Many are also calling for more wide-sweeping change in Nigeria, which has the largest number of people living in extreme poverty in the world and a massive youth unemployment rate.

People protest against alleged police brutality near to the Lekki toll gate [Sunday Alamba/AP]

“It became very clear very quickly that the protest cannot just be about SARS, because the kind of abuses that are documented with SARS squad are also something that has become part of everyday life of Nigerians in their contact with figures of authority across the board,” Annie Olaloku-Teriba, Nigerian affairs analyst, told Al Jazeera.

“The gross inequality, which we’ve seen, has meant that the young people going out on streets feel like it is a fight for survival.”

Olaloku-Teriba said “the government’s response has just been to use water cannon and open fire on protesters and they [demonstrators] are experiencing that brutality which is only making the demands of the protests broaden.”

Despite massive oil wealth and one of Africa’s largest economies, Nigeria’s people have high levels of poverty and lack of basic services, as a result of rampant corruption, charge rights groups.


How many people have died in protests?

On October 13, thousands of people took to the streets in a string of cities, bringing traffic to a standstill in Nigeria’a economic hub and largest citym Lagos.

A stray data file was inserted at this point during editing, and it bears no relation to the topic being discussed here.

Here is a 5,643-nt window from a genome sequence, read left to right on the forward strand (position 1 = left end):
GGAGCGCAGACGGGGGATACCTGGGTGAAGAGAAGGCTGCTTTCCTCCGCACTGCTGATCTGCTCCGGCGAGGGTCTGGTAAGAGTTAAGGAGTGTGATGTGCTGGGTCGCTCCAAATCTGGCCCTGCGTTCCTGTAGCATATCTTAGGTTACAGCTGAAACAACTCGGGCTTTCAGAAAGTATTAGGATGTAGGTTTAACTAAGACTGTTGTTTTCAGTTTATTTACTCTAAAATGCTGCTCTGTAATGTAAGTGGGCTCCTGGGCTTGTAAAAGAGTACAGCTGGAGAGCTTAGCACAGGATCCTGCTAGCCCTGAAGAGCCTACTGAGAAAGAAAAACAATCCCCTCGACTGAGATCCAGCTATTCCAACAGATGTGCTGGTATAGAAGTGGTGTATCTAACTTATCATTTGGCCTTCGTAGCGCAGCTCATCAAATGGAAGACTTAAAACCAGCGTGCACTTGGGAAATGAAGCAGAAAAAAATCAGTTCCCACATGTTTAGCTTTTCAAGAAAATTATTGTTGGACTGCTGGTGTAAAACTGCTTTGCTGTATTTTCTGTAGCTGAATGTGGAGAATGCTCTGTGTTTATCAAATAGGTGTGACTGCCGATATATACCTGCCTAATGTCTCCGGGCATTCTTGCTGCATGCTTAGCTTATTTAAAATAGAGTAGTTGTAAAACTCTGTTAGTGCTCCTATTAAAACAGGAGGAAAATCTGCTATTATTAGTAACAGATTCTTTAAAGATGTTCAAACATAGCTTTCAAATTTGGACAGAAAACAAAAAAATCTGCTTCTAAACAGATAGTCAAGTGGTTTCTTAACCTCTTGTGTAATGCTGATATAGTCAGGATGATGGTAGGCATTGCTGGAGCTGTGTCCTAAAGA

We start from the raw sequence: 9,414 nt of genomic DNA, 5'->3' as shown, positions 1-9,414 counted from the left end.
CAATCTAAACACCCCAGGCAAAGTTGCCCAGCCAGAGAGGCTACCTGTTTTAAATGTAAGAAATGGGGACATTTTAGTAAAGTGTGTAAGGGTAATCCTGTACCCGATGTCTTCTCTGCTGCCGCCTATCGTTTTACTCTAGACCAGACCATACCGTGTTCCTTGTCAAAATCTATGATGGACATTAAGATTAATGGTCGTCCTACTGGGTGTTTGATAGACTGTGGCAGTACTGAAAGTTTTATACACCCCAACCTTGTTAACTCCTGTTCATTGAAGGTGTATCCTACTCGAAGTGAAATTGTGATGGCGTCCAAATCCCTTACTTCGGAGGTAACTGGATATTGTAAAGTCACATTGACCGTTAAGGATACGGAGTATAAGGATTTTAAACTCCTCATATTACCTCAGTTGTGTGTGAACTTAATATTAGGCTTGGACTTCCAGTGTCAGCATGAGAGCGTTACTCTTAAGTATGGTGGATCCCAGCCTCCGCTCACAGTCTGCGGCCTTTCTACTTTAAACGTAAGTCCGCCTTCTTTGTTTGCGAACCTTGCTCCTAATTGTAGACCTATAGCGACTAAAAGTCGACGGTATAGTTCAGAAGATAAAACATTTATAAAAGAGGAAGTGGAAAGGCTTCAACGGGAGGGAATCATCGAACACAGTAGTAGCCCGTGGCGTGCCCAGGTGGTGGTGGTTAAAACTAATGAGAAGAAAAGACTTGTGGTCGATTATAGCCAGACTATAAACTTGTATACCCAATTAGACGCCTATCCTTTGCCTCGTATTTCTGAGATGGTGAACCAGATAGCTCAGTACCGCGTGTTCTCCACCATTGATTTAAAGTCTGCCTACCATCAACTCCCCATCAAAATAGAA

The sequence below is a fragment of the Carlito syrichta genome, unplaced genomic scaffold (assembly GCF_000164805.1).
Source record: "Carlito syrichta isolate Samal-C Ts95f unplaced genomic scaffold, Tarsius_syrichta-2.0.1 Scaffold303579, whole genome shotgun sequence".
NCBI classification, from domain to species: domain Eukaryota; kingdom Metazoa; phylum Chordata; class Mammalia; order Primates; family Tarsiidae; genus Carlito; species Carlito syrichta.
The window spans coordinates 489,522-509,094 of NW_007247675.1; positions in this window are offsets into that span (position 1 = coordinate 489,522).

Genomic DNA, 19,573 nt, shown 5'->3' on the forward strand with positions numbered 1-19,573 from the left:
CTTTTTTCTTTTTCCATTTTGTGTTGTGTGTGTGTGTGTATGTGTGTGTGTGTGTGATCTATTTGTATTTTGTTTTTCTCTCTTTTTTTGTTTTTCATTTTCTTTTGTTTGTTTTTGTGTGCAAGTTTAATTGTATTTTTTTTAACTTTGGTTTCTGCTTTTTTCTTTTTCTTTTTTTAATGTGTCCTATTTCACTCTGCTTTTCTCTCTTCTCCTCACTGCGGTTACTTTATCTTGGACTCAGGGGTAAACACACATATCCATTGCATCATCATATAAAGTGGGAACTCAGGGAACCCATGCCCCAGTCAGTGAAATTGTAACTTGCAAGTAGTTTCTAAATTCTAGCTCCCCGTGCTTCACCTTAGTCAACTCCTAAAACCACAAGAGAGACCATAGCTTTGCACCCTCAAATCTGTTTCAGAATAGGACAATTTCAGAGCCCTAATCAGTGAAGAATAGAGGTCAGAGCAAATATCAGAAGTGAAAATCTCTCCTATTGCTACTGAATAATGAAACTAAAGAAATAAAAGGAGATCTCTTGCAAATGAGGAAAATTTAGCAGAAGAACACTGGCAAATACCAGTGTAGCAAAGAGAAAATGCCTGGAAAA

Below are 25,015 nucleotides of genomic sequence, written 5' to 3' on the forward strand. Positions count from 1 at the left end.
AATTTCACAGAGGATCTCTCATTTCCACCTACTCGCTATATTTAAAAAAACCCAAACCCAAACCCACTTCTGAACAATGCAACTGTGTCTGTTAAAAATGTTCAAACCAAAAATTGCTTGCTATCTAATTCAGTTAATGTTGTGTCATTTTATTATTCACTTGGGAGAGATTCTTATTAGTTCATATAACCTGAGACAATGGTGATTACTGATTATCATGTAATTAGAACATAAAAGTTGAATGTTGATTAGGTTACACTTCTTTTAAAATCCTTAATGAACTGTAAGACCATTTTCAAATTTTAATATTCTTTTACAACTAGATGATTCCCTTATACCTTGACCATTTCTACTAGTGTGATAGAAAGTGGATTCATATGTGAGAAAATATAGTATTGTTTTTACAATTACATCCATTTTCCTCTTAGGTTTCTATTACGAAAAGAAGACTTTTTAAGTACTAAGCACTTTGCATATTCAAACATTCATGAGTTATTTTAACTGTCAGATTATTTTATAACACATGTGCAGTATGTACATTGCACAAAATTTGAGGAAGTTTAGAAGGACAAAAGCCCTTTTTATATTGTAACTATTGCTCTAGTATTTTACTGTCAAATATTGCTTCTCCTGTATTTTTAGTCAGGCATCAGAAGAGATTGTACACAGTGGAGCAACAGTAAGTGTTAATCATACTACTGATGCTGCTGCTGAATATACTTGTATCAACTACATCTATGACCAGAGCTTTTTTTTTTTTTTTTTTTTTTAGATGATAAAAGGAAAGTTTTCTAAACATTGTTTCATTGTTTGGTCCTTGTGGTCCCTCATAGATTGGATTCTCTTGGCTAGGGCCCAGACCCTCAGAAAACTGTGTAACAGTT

Two days later, the military issued a statement warning “troublemakers” and stressed it remained “highly committed to defend the country and her democracy at all cost”.

On October 19, Amnesty said at least 15 people have died since demonstrations started, including two police officers.

The following day, as anti-riot police units were deployed nationwide and a round-the-clock curfew was imposed in Lagos, witnesses and rights groups said soldiers opened fire on demonstrators who had defied a curfew in Lagos.

The Lagos governor initially said 25 people were wounded but that there were not fatalities during the incident in Lekki toll plaza in Lagos. He later said the authorities were investigating the death of one person who suffered “blunt trauma” to the head.

But later on Wednesday, Amnesty said it had confirmed that “the Nigerian army and police killed at least 12 peaceful protesters yesterday at two locations in Lagos. Killings took place in Lekki and Alausa, where thousands were protesting police brutality.”

Authorities have imposed a 24-hour curfew in Lagos, Nigeria’s largest city, as moves are made to stop growing violence [AP/Sunday Alamba]

Have the protests spread across the world?

The #EndSARS protests have taken place in several cities across the world including, London, Berlin, New York and Toronto.

Several celebrities such as Beyonce Kanye West, John Boyega, Diddy and Rihanna and Manchester United footballer Odion Ighalo have voiced their support for the protesters online.

On Tuesday, former US Secretary of State Hillary Clinton called on President Buhari and the Nigerian army “to stop killing” protesters.

Source: Al Jazeera and news agencies